The Glen Albyn was the first tourist ship to call at the island in 1834 and it marked the start of the loss of the islanders' independence and the end of St Kilda. They were almost completely naive and were cheated out of many of their essential possessions by the tourists. They came to rely on modern communications and a post-office was opened on the island in 1899 but this was really to satisfy tourists.

The other vital contribution to the eventual collapse of society on the island was the hell-fire and damnation of crusading Christian ministers. By far the most notorious was Rev. John Mackay who was resident from 1865 to 1889. By the end of his evil ministry the islanders had been browbeaten to so much church attendance every day of the week that there was insufficient time for growing and gathering food.

Many of the active young men emigrated leaving the aged and the very young. Eventually matters became so desperate that the thirty-six remaining St Kildans were more-or-less compelled to agree to evacuation.The sad event took place on the 29th of August 1930, the St Kildans never really adjusted to life on the mainland.

In 1957 Hirta was resettled with a military base and missile-tracking radar station on Mullach Mor which, since 1998, has been manned by civilians. National Trust volunteers are restoring the village houses and those who have spent twenty-four hours on the island can join the exclusive St Kilda club. But the native St Kildans are no more although, sadly, everything that they needed to provide a viable community is now available on the island.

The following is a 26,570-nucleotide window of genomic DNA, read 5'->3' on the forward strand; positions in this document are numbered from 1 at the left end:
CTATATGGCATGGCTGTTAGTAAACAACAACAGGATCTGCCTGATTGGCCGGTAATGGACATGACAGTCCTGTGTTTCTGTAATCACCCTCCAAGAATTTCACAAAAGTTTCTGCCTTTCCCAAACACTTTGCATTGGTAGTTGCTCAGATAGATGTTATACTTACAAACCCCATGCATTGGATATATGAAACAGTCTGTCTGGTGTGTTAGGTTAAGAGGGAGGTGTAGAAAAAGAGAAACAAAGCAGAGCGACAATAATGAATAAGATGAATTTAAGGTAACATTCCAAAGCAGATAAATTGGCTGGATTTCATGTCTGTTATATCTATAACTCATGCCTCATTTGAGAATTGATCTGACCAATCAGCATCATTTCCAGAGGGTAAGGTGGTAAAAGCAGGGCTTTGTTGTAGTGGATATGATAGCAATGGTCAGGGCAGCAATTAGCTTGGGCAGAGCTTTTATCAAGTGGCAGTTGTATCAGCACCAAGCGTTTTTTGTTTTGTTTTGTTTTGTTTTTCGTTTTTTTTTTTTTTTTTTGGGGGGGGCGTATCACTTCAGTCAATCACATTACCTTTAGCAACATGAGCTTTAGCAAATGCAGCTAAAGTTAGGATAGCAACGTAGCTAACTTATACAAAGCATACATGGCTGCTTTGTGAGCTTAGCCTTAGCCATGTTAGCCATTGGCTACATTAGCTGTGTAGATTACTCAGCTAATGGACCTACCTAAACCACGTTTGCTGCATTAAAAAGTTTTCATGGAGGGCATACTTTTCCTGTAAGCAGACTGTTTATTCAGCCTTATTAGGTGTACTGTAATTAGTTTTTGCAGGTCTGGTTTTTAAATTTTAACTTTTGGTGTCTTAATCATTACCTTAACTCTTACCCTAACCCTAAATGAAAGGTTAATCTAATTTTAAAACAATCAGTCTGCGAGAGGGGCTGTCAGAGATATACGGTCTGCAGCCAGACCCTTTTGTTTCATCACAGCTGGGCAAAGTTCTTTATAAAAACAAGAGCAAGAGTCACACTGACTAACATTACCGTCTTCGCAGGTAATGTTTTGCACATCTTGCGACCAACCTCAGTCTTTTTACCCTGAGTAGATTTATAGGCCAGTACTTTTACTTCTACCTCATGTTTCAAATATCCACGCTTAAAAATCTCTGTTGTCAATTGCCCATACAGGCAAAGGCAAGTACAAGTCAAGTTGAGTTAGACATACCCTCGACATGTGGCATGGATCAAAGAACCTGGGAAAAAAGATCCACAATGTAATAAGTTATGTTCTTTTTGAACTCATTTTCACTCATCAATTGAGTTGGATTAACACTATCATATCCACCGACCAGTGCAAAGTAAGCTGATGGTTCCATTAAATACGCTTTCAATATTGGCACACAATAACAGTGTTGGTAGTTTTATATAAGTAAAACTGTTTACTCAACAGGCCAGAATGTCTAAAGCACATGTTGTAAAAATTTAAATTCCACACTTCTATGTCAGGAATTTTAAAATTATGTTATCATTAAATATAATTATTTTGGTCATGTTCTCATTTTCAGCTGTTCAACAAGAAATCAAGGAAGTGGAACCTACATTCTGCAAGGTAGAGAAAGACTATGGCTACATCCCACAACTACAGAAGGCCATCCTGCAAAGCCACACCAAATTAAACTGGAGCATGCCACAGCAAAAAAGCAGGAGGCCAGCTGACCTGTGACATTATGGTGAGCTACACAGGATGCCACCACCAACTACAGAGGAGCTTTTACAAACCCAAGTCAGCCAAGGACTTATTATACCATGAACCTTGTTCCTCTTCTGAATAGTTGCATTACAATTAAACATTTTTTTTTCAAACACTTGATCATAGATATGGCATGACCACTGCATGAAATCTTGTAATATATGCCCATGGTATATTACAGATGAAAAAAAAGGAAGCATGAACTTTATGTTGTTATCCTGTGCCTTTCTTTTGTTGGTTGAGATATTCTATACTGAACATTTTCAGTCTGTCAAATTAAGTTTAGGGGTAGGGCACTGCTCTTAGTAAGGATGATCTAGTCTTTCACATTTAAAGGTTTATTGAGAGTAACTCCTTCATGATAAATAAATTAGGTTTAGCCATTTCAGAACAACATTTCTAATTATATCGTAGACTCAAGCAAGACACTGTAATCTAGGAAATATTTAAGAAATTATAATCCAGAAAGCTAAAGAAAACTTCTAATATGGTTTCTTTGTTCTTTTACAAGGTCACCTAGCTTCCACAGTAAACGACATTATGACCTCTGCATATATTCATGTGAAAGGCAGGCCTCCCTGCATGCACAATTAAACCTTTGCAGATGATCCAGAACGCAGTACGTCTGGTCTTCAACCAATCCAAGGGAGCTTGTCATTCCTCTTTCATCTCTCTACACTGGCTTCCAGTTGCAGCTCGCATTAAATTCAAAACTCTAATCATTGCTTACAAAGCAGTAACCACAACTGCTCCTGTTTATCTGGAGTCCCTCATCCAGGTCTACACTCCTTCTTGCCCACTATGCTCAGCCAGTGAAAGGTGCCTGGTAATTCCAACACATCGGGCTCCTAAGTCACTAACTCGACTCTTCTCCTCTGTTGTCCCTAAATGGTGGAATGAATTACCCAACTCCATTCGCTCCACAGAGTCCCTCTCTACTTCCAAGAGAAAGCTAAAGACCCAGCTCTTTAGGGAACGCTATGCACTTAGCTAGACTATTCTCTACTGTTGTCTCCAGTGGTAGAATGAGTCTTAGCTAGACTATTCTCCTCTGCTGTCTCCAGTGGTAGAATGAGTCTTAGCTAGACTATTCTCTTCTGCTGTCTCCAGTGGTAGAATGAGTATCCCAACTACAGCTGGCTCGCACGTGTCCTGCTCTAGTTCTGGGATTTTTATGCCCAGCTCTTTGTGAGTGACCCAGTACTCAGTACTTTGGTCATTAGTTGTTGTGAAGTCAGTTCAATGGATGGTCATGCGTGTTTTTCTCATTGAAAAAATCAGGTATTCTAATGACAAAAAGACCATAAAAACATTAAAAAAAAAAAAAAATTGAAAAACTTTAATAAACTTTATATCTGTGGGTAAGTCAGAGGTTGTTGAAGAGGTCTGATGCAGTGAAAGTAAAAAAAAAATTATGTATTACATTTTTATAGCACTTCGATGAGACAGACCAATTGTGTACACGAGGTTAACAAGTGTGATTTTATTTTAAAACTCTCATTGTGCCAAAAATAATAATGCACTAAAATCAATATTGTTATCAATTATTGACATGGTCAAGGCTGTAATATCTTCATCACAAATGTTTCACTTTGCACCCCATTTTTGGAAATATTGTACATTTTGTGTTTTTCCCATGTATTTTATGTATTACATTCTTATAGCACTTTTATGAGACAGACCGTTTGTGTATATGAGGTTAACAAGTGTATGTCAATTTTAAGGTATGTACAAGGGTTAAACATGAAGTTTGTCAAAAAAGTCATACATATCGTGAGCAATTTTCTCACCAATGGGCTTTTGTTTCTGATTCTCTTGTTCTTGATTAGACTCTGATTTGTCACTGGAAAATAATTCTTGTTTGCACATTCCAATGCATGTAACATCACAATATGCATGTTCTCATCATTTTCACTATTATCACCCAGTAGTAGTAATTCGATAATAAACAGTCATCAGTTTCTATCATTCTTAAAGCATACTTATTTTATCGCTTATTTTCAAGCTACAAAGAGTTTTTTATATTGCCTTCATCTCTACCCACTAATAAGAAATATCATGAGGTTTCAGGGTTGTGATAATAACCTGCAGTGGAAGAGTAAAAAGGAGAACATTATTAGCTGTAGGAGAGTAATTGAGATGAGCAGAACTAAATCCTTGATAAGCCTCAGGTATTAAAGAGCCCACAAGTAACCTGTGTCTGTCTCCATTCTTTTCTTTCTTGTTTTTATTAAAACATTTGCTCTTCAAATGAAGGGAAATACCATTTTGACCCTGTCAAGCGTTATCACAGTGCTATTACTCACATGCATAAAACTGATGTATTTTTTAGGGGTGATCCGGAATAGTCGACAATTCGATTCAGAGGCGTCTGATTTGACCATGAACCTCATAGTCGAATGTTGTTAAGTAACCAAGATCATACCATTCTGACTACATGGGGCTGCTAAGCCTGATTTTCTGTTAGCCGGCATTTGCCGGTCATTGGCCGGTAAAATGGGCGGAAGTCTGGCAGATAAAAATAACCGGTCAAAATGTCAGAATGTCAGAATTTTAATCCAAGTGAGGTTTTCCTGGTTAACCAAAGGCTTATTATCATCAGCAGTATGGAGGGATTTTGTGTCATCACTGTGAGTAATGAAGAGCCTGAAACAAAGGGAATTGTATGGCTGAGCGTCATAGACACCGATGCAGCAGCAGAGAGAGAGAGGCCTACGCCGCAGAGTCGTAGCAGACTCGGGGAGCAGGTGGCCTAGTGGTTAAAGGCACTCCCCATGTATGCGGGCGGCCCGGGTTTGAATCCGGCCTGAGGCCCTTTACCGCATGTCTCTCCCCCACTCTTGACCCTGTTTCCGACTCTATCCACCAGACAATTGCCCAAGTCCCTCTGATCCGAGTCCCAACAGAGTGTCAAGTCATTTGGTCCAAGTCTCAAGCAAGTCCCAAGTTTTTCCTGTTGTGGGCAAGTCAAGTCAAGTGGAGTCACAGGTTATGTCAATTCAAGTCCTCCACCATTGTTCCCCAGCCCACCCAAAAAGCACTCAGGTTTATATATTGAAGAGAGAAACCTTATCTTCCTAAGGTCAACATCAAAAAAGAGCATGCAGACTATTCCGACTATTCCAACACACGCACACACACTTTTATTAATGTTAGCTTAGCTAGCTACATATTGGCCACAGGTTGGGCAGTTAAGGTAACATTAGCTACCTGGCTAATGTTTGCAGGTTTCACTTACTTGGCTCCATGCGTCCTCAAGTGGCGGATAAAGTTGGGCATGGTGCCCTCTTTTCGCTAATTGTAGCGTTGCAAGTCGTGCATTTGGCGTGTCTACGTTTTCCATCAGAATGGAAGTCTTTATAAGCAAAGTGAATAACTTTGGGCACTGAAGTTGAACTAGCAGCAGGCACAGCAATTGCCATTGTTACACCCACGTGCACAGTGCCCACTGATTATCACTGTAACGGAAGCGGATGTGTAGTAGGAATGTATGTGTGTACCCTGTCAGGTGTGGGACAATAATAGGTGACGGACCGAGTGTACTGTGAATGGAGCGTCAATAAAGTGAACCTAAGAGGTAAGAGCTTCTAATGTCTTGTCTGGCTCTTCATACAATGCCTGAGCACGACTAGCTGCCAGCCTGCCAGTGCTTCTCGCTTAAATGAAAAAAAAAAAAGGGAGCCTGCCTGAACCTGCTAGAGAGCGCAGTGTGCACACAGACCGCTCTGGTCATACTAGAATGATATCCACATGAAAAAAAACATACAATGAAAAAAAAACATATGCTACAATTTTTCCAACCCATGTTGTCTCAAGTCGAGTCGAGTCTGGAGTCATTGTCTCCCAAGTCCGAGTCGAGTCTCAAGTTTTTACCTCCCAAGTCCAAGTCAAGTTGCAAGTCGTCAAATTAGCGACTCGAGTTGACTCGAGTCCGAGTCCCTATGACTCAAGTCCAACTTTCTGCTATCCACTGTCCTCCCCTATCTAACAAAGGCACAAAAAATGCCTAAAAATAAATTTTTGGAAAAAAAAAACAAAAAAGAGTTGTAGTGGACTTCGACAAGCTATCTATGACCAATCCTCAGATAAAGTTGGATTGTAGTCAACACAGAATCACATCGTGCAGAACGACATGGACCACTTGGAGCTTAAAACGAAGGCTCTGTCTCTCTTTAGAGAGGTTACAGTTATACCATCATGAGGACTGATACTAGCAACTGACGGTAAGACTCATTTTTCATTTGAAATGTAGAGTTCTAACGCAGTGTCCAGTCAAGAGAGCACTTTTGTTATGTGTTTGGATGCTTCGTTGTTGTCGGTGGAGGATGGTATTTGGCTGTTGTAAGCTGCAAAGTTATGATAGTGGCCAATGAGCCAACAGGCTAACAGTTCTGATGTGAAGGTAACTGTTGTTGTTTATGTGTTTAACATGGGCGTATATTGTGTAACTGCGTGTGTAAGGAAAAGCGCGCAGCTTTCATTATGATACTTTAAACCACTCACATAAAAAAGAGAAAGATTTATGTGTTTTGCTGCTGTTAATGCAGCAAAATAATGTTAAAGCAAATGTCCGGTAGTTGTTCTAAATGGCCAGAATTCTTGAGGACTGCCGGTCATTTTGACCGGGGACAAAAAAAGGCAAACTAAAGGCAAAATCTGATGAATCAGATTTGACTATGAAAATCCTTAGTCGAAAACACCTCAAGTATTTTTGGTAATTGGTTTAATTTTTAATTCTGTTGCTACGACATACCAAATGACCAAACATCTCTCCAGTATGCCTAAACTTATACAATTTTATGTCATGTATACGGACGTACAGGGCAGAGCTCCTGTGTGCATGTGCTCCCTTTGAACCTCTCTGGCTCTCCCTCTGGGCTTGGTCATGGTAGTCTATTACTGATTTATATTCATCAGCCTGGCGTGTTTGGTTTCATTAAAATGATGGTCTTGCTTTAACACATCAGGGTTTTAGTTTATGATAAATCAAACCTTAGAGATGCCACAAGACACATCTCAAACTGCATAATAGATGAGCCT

Having finally arrived safe and sound now was the time to disembark from CUMA and finally set foot on Hirta – this task with a sound motor powered dinghy was no doubt far easier and safer that in the perilous days of by-gone years. Even so one could appreciate the difficulties as we jumped from the dingy on to slippery concrete coated with wet seaweed and green slime!! Walking on dry land was rather odd – having been on the CUMA all day in "confused seas" walking on land once again was another experience to which to adapt. I had never experienced "land sickness" before but this time it was purely a "balancing" type of deficiency which I am pleased to say my body soon adapted to. Murdo introduced the group to the Warden – Andy who explained the "rules" to be followed and gave "sound advice" so that we could enjoy our time on Hirta safely. "Don’t wear waterproof trousers – if you slip on the wet grass at the top of the hills you will just keep going". There had been a fatality the previous year where someone had walked from the village past the manse along the village bay side of Oiseval – as the ground became more steep and more and more slippery….. well, the rest is history. ( In fact , Ian had a minor slip and ended up in the expert hands of the "hirta" nurse with a some what swollen ankle later on the Wednesday - I later found out from Ian that a bone had been broken and his ankle required plaster back on the mainland - he was on crutches for about a month!! ) We then wandered up to the village and through the main street. Through the village ruins wandered primitive Soay sheep untidily shedding their umber-coloured fleeces leaving large clumps on the decaying stone structures to be found throughout the village. I wandered up through the village path past the restored buildings and the lone empty NTS wheelbarrow and the museum until I arrived at the village graveyard – a lonely desolate place littered with many natural "rock" gravestones covered in lichen. The weather had deteriorated to a drizzle and a very overcast mid-evening scene which only added to the feeling of loneliness – one could almost sense a gathering of st.kildans in the air grieving and burying their loved ones. Leaving this place I wandered into the ruined houses under original low wooden door-frames that were still in place. I tried to imagine what life was like – in today’s modern society I could not even come close to appreciate the hardship endured by these people. Spending some time in the museum looking at all of the bye-gone relics – a wooden carved boat which the st.kildans used to set adrift with their mail to many old black and white photographs of villagers in the early part of this century sitting backs towards the village house walls in the spot where I had just walked.